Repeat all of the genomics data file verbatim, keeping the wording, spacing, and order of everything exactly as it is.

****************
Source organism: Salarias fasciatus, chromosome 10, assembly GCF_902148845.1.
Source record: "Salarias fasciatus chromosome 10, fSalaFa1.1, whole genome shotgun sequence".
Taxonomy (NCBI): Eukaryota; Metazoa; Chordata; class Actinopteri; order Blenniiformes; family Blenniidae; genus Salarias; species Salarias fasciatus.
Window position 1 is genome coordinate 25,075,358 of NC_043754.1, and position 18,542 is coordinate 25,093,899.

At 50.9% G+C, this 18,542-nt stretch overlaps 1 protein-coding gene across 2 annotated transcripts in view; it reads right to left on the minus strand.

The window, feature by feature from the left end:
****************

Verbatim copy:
Source organism: Salarias fasciatus, chromosome 10, assembly GCF_902148845.1.
Source record: "Salarias fasciatus chromosome 10, fSalaFa1.1, whole genome shotgun sequence".
Taxonomy (NCBI): Eukaryota; Metazoa; Chordata; class Actinopteri; order Blenniiformes; family Blenniidae; genus Salarias; species Salarias fasciatus.
Window position 1 is genome coordinate 25,075,358 of NC_043754.1, and position 18,542 is coordinate 25,093,899.

At 50.9% G+C, this 18,542-nt stretch overlaps 1 protein-coding gene across 2 annotated transcripts in view; it reads right to left on the minus strand.

The window, feature by feature from the left end: